Blue Jays general manager Ross Atkins has admitted the club is looking to add multiple bats this winter and it seems they are setting their sights high in that pursuit. Jeff Passan of ESPN reported earlier this week that the club was looking to make a big splash and Ken Rosenthal of The Athletic today reports that at least one person in the industry considers them a sleeper for Shohei Ohtani. Additionally, Jesse Rogers of ESPN reports they are interested in outfielder Cody Bellinger and infielder Jeimer Candelario. Bob Nightengale of USA Today also connected the Jays to Bellinger earlier this week.
That the Jays are looking to add some thump to their lineup is not surprising. The club’s offense fared decently in 2023, with an overall wRC+ of 107 that put them in the back of the top 10 out of the 30 clubs in the league. Their 20.9% strikeout rate was better than average, with only five clubs getting punched out at a lower clip, but the 188 home runs hit by the Jays was 16th. Matt Chapman, Brandon Belt, Whit Merrifield and Kevin Kiermaier all became free agents at season’s end, subtracting four regulars from the group.
The club has already been publicly connected to a few names, including having interest in a Chapman reunion as well has exploring trades for players like Eugenio Suárez of the Mariners and Dylan Carlson of the Cardinals. But the club appears to also be exploring the possibility of signing a top free agent.
Ohtani is, of course, the biggest splash imaginable. He’s hit 124 home runs over the past three years while walking in 13.6% of his plate appearances, leading to a slash of .277/.379/.585. That translates into a wRC+ of 157, indicating he was 57% better than the league average hitter in that time. He won’t be pitching in 2024 as he recovers from elbow surgery but a return to the mound in 2025 is something he will surely be attempting. The Jays will have a rotation spot opening up at that time with Yusei Kikuchi set to return to free agency after 2024.
Though Ohtani will be exclusively a designated hitter next year, that won’t be a problem for the Jays, with Atkins already declaring the club is open to such an addition. Belt played some first base in 2023 but was mostly a DH, so Ohtani or someone else could take on a similar role to the one Belt had.
As for Bellinger, the Jays were interested in him last year before he signed a one-year deal with the Cubs. The outfielder was miserable at the plate in 2021 and 2022, seemingly due to injury, but bounced back in 2023. He hit 26 home runs and only struck out at a 25.6% clip. His overall batting line was .307/.356/.525, leading to a wRC+ of 134. He also stole 20 bases and was worth four Outs Above Average in center field. Defensive Runs Saved and Ultimate Zone Rating weren’t as high on his defense this year but they still have considered him to be above-average in his career. With Kiermaier’s departure, the Jays have George Springer and Daulton Varsho in two outfield spots but could easily fit Bellinger in there. His ability to play first base on occasion could be a useful bonus as well.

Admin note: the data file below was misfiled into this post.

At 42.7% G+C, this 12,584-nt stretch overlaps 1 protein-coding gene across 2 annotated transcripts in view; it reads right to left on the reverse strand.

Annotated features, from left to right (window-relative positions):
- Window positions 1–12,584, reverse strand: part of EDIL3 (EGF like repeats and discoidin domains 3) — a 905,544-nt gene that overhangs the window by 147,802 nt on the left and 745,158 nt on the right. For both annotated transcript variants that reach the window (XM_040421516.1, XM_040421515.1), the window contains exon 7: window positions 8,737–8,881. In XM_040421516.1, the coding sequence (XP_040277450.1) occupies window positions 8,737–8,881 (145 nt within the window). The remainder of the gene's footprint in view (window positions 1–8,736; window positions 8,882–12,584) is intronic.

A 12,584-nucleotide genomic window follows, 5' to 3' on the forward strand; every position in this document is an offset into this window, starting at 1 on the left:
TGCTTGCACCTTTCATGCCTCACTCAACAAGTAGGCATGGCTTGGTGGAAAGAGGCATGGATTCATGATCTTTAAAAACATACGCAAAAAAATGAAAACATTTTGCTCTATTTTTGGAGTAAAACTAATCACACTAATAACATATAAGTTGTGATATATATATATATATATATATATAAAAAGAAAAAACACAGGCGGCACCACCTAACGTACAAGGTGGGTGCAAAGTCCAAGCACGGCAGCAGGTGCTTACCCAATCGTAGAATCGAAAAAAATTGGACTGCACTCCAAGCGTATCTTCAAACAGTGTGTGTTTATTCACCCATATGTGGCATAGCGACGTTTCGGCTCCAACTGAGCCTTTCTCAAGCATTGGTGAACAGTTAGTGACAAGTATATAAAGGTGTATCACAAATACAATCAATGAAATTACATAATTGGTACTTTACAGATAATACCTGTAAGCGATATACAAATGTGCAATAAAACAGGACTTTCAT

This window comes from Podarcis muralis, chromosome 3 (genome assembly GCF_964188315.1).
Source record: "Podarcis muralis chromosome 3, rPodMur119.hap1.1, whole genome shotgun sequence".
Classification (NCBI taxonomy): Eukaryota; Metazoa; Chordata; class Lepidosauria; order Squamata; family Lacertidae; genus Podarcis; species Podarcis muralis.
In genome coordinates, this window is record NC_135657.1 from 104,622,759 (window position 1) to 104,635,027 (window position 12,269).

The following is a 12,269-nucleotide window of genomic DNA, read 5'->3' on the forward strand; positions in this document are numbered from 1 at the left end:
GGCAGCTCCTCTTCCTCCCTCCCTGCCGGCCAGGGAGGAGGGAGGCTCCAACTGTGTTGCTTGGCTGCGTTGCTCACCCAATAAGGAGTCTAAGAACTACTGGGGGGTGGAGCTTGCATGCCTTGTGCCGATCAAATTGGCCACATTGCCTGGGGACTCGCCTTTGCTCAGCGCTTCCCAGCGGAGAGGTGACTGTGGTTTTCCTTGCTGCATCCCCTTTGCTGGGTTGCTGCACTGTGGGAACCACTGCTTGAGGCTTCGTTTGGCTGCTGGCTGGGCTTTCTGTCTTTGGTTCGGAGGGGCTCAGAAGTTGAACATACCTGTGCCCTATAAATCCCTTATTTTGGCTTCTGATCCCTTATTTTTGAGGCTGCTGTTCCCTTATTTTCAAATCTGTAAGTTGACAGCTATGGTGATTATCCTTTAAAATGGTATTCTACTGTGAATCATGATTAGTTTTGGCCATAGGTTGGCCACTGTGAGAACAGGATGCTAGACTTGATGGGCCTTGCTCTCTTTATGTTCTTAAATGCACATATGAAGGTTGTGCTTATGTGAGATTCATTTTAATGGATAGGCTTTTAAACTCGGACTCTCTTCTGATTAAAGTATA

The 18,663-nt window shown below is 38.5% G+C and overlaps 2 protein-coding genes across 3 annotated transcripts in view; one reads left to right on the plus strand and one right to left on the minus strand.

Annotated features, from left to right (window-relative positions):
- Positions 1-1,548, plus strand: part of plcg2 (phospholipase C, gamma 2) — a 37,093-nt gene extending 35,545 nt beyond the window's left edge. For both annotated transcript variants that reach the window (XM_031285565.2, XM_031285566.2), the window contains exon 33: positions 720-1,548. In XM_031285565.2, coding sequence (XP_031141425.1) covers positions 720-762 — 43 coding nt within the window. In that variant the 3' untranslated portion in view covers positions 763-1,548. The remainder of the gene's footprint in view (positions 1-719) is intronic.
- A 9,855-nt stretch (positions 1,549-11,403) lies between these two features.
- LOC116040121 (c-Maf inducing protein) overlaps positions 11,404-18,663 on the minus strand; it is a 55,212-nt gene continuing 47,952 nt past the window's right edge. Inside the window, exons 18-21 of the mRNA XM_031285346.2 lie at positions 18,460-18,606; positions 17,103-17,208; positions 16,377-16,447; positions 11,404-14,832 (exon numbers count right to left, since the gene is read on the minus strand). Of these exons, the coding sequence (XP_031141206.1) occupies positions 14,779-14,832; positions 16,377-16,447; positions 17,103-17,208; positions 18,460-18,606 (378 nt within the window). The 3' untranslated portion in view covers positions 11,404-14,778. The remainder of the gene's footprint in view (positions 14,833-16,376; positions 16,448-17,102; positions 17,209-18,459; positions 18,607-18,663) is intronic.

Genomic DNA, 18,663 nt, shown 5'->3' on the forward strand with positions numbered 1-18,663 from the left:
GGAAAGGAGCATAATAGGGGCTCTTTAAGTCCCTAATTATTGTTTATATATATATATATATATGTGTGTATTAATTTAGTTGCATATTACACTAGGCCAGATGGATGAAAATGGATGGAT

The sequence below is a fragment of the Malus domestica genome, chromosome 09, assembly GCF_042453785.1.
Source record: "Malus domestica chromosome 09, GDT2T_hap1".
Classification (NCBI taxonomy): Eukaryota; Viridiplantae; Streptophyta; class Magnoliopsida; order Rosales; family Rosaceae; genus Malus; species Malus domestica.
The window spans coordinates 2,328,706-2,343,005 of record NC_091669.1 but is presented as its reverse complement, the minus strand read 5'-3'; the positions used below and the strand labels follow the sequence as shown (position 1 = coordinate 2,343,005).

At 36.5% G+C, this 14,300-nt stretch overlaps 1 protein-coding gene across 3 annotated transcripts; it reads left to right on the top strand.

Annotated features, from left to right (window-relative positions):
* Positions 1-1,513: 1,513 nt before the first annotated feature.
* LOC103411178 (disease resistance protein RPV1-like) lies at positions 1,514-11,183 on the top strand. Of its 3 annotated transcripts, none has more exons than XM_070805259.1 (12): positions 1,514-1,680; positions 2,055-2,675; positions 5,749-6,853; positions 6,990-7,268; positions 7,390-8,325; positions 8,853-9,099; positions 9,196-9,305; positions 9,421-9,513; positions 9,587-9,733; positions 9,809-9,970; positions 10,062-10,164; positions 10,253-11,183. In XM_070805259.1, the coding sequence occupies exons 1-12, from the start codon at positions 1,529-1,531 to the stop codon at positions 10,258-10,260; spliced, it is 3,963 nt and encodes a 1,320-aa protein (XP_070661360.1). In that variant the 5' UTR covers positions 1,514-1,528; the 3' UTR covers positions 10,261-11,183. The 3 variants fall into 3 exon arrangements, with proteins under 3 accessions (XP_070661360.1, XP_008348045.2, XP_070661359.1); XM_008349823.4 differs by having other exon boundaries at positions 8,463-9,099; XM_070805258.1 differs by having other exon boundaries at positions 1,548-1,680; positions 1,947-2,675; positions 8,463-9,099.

Candelario is a corner infielder and would fit as a replacement for Chapman at third in Toronto. Like Bellinger, Candelario had a bounceback season in 2023 after being non-tendered. Between the Nats and the Cubs, he hit 22 home runs and walked in 9.2% of plate appearances. He hit .251/.336/.471 overall for a wRC+ of 117. DRS has never liked his glovework at third but UZR and OAA consider him to be around league average. His 2022 campaign was a disaster but his 2021 and 2023 seasons look quite similar and he was even better in the shortened 2020 season.
It’s perhaps notable that Candelario is a switch-hitter while each of Bellinger and Ohtani are left-handed. With players this good, the handedness may not matter as much as simply upgrading the lineup overall, but they would add some balance to a lineup that currently projects to lean right-handed. The departures of Kiermaier and Belt leave the Jays with just Varsho and Biggio as lefties who seem likely to get regular at-bats, with Spencer Horwitz and Nathan Lukes perhaps in depth roles. Addison Barger is also on the roster but has yet to make his major league debut. Tyler Heineman is a switch-hitter but is third on the catching depth chart behind Danny Jansen and Alejandro Kirk.
The Jays will undoubtedly have plenty of competition in these pursuits. Ohtani’s unique talents and marketability have led to widespread interest around the league, while Bellinger and Candelario have had plenty of suitors as well. The Jays currently have a 2024 payroll of $205MM and a competitive balance tax figure of $216MM, per Roster Resource, though non-tendering a couple members of their arbitration class could knock those numbers down some.
MLBTR’s predicted Ohtani to get a record-setting deal of $528MM over 12 years, Bellinger to get $264MM over the same length and Candelario $70MM over four years. The Jays have given out some sizeable contracts in recent years, including Springer getting $150MM while Kevin Gausman got $110MM. Signing Ohtani or Bellinger would require them to go to a new level but they may be willing to do so in order to make the big splash they seek. Cot’s Baseball Contracts estimated their Opening Day payroll was $210MM in 2023, though their CBT number went into the $260MM range. President/CEO Mark Shapiro has indicated the club expects payroll to be in a similar range in 2024.